ON December 23, Zasrco sent a letter to CNBC announcing that Cold Stone would sue the cable network unless they “immediately discontinue rebroadcasting the show.” CNBC complied by putting other programs into the time slots and wiping a detailed report about Cold Stone from its website. The move astounded media experts like Peter McKay, of New York, a former fellow of the Poynter Institute of Journalism in St. Petersburg, Florida, who said, “It’s not unusual for sources to complain. But I’ve never seen other television documentaries taken off the air. Usually, the producers just add a response at the end of the program.”

Zarco says Cold Stone President Dan Beem had originally turned down a chance to appear in the documentary because he could see the direction the producers were going. In January, Zarco insisted that he, Beem and Franchisee Rudy Puig of the National Independent Association of Cold Stone Creamery Franchisees, whom Zarco also represents, be interviewed by CNBC and that their comments be added to “Behind the Counter” before it can be put back on the air. The three men flew to New York and were interviewed in a CNBC studio on January 7.

Zarco says, “We had two of our own cameras running, too. If they depict us in a negative way, we’ll know what really happened and we’ll have a right to sue them.”

Many within the franchise community were surprised that Zarco, a well-known franchisee attorney, is representing a franchisor at all. Bloggers on message boards like Blue Mau Mau claim he has tarnished his reputation. But Zarco says the “reckless, sinister” report on Cold Stone has hurt franchisees in terms of lost sales, and that he can represent both sides because their interests in correcting the story are aligned. Jim Coen, president of the Dunkin’ donuts Independent Franchisee Association in Bellingham, Massachusetts, says he agrees negative comments in the media about a brand also devalue franchisees’ individual businesses.

The Dunkin’ Donuts segment, in fact, contained no negative information about that franchisor, which less than two years ago Zarco himself had called the most litigious company in franchising, with over 350 pending franchisee lawsuits. Coen says CNBC “was aware of the stiff in our system” but left it out because Dunkin’s new management team is working to resolve most of the cases.

It all comes out in the wash
Another issue was also resolved. During the Procter & Gamble segment a company executive said Mr. Clean Car Wash and Tide Dry Cleaners franchisees pay royalties on their net (less expenses) revenues, instead of on their gross receipts. Franchise attorneys were abuzz and had posted lengthy opinions on the ABA Franchise Forum listserv about the statement before P&G was even aware of a problem. “CNBC reached out to us,” says FutureWorks, P&G’s franchising arm, “and we worked with them to clarify it.” Within 48 hours, the piece had been edited to remove all references to royalties and the dialogue ended.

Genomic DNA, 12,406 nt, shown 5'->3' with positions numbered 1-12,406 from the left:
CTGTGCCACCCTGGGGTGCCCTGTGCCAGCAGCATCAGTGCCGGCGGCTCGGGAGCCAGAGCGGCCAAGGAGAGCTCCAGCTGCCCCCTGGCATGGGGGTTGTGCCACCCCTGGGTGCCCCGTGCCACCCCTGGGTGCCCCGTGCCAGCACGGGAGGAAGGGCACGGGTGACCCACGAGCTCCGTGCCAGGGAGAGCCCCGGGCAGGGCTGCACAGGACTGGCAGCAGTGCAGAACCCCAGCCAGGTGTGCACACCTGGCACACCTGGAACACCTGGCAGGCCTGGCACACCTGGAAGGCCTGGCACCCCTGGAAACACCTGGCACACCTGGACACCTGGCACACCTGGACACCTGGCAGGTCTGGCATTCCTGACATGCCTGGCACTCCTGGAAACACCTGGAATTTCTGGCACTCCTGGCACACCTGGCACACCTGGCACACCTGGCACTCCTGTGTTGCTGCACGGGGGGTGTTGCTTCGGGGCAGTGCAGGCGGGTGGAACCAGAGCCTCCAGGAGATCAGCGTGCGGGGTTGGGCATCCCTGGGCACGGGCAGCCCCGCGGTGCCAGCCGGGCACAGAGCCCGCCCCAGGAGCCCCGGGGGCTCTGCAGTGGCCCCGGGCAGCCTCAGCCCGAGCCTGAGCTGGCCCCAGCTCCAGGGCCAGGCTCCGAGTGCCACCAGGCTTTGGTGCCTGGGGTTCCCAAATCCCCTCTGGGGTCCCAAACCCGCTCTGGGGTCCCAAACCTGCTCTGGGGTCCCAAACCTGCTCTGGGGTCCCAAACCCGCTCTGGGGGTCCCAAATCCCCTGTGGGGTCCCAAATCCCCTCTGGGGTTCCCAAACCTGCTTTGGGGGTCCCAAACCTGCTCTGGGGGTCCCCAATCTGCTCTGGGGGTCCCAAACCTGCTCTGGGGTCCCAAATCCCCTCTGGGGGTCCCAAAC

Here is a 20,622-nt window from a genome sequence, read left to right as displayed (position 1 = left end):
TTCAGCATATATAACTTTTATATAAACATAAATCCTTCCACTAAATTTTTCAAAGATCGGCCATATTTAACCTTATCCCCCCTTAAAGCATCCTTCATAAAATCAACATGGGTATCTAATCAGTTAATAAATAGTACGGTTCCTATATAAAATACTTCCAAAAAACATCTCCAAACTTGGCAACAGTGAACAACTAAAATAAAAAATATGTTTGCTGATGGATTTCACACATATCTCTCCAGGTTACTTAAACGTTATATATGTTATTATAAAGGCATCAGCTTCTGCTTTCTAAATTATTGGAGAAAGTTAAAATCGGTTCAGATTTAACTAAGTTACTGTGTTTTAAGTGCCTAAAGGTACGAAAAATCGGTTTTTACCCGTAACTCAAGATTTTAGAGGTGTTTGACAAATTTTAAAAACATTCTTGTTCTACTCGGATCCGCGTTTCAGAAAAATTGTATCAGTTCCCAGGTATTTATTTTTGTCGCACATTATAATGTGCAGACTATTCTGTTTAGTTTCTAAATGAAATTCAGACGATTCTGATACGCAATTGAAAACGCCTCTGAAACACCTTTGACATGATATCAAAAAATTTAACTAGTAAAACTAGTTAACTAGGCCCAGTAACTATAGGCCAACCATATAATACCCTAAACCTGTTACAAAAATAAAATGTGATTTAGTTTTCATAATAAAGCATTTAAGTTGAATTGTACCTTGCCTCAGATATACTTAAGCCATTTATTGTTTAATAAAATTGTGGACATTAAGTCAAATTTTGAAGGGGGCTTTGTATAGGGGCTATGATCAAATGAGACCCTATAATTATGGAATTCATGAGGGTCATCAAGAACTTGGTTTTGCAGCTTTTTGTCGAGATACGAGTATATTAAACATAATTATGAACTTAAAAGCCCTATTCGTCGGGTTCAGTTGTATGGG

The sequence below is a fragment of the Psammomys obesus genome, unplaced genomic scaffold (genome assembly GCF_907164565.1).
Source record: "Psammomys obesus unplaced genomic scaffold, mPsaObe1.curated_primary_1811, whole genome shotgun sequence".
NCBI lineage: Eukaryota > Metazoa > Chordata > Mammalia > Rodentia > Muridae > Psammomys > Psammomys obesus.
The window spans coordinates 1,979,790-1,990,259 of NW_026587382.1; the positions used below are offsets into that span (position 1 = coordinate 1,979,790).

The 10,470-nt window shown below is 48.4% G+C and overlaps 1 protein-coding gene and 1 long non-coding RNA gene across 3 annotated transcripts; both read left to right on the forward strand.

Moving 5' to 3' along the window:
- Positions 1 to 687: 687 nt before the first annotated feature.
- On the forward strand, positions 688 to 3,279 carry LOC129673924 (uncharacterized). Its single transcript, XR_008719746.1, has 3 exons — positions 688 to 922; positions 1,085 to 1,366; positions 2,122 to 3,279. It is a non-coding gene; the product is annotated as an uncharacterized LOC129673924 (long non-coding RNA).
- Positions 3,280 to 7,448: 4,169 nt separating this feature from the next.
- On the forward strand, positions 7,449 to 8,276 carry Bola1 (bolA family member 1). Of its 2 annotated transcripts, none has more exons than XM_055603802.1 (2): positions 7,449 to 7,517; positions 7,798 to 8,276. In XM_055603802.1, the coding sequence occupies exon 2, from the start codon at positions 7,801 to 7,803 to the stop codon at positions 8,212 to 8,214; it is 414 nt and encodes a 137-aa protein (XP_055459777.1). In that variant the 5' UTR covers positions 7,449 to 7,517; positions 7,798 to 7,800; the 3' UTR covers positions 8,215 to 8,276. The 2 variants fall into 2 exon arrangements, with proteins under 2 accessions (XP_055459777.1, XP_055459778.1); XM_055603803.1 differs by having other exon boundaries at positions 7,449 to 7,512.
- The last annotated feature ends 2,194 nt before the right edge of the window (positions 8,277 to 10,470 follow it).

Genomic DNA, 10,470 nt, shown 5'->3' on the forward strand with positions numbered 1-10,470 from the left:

In response, franchise blogs are flush with commentary. Don Sniegowski of Blue Mau Mau franchise news site says CNBC sent a film crew to Lebanon, Kentucky and interviewed him for five hours. “But I had less than a minute in the final piece,” he says.

IFA had no time at all. Alisa Harrison, the association’s vice president of communications and marketing, says the trade group contacted by Darren Rovell after being tipped off about the documentary and spent “a lot of time with him on the phone.” The IFA was never mentioned.

Most blog threads are about Cold Stone. Over half of Zarco’s letter to CNBC attempts to discredit Cecil Rolle as a source, while dozens of blog posts claim Rolle is a hero. Rolle, who was identified as a “Florida attorney” on the show, admits he is not a licensed layer, but stands by everything else. To stave off confirmation of his allegations, Kahala sent a letter to all Cold Stone franchisees, urging them not to respond should CNBC try to contact them.

Blogs also speculate whether CNBC will change the Cold Stone segment of “Behind the Counter” or air a second piece on just the ice cream franchise. Boston attorney Erick Karp, of Witmer, Karp, Warner & Ryan was interviewed by CNBC for the follow up program, “but they would not tell me what form it will take and when it will air,” he says. P&G’s Holthouse just hopes it returns soon. “We’ve heard from many people interested in becoming our franchisees and would like to hear from even more.”